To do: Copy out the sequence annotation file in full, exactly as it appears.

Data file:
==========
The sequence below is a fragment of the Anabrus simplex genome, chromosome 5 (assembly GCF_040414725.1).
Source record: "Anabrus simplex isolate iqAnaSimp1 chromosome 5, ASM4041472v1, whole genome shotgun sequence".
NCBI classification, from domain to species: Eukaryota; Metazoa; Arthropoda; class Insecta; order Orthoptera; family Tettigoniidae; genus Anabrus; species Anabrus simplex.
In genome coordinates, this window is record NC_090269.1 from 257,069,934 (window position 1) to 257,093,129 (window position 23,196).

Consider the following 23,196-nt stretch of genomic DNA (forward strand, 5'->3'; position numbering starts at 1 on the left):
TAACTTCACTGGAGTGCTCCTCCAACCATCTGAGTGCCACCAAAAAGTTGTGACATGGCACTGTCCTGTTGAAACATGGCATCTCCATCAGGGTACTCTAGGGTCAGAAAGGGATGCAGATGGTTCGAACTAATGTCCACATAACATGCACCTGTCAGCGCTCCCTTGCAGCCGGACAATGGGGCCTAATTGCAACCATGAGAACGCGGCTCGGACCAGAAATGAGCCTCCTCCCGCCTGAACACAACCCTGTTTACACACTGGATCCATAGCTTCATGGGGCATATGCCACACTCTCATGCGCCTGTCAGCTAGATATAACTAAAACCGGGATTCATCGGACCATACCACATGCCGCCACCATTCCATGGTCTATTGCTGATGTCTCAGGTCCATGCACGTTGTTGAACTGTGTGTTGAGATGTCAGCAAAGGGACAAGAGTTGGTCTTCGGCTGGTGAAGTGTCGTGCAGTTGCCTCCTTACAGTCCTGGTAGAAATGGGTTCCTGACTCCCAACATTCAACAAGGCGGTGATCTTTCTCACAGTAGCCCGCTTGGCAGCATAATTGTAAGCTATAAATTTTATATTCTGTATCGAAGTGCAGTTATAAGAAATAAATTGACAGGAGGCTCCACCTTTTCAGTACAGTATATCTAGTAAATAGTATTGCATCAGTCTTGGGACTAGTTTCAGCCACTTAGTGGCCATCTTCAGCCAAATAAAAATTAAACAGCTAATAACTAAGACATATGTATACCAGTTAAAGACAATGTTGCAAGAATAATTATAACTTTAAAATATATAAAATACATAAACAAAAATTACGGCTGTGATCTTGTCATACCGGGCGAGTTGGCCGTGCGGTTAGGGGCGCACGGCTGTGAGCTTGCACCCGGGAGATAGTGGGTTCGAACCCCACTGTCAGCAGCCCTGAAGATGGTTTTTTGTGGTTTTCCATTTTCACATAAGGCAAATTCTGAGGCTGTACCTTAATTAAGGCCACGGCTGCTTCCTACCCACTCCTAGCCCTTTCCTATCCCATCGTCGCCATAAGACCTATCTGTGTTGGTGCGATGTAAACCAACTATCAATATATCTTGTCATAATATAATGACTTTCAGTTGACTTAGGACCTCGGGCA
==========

The sequence below is a fragment of the Anabrus simplex genome, chromosome 5 (assembly GCF_040414725.1).
Source record: "Anabrus simplex isolate iqAnaSimp1 chromosome 5, ASM4041472v1, whole genome shotgun sequence".
NCBI classification, from domain to species: Eukaryota; Metazoa; Arthropoda; class Insecta; order Orthoptera; family Tettigoniidae; genus Anabrus; species Anabrus simplex.
In genome coordinates, this window is record NC_090269.1 from 257,069,934 (window position 1) to 257,093,129 (window position 23,196).

Consider the following 23,196-nt stretch of genomic DNA (forward strand, 5'->3'; position numbering starts at 1 on the left):
TAACTTCACTGGAGTGCTCCTCCAACCATCTGAGTGCCACCAAAAAGTTGTGACATGGCACTGTCCTGTTGAAACATGGCATCTCCATCAGGGTACTCTAGGGTCAGAAAGGGATGCAGATGGTTCGAACTAATGTCCACATAACATGCACCTGTCAGCGCTCCCTTGCAGCCGGACAATGGGGCCTAATTGCAACCATGAGAACGCGGCTCGGACCAGAAATGAGCCTCCTCCCGCCTGAACACAACCCTGTTTACACACTGGATCCATAGCTTCATGGGGCATATGCCACACTCTCATGCGCCTGTCAGCTAGATATAACTAAAACCGGGATTCATCGGACCATACCACATGCCGCCACCATTCCATGGTCTATTGCTGATGTCTCAGGTCCATGCACGTTGTTGAACTGTGTGTTGAGATGTCAGCAAAGGGACAAGAGTTGGTCTTCGGCTGGTGAAGTGTCGTGCAGTTGCCTCCTTACAGTCCTGGTAGAAATGGGTTCCTGACTCCCAACATTCAACAAGGCGGTGATCTTTCTCACAGTAGCCCGCTTGGCAGCATAATTGTAAGCTATAAATTTTATATTCTGTATCGAAGTGCAGTTATAAGAAATAAATTGACAGGAGGCTCCACCTTTTCAGTACAGTATATCTAGTAAATAGTATTGCATCAGTCTTGGGACTAGTTTCAGCCACTTAGTGGCCATCTTCAGCCAAATAAAAATTAAACAGCTAATAACTAAGACATATGTATACCAGTTAAAGACAATGTTGCAAGAATAATTATAACTTTAAAATATATAAAATACATAAACAAAAATTACGGCTGTGATCTTGTCATACCGGGCGAGTTGGCCGTGCGGTTAGGGGCGCACGGCTGTGAGCTTGCACCCGGGAGATAGTGGGTTCGAACCCCACTGTCAGCAGCCCTGAAGATGGTTTTTTGTGGTTTTCCATTTTCACATAAGGCAAATTCTGAGGCTGTACCTTAATTAAGGCCACGGCTGCTTCCTACCCACTCCTAGCCCTTTCCTATCCCATCGTCGCCATAAGACCTATCTGTGTTGGTGCGATGTAAACCAACTATCAATATATCTTGTCATAATATAATGACTTTCAGTTGACTTAGGACCTCGGGCA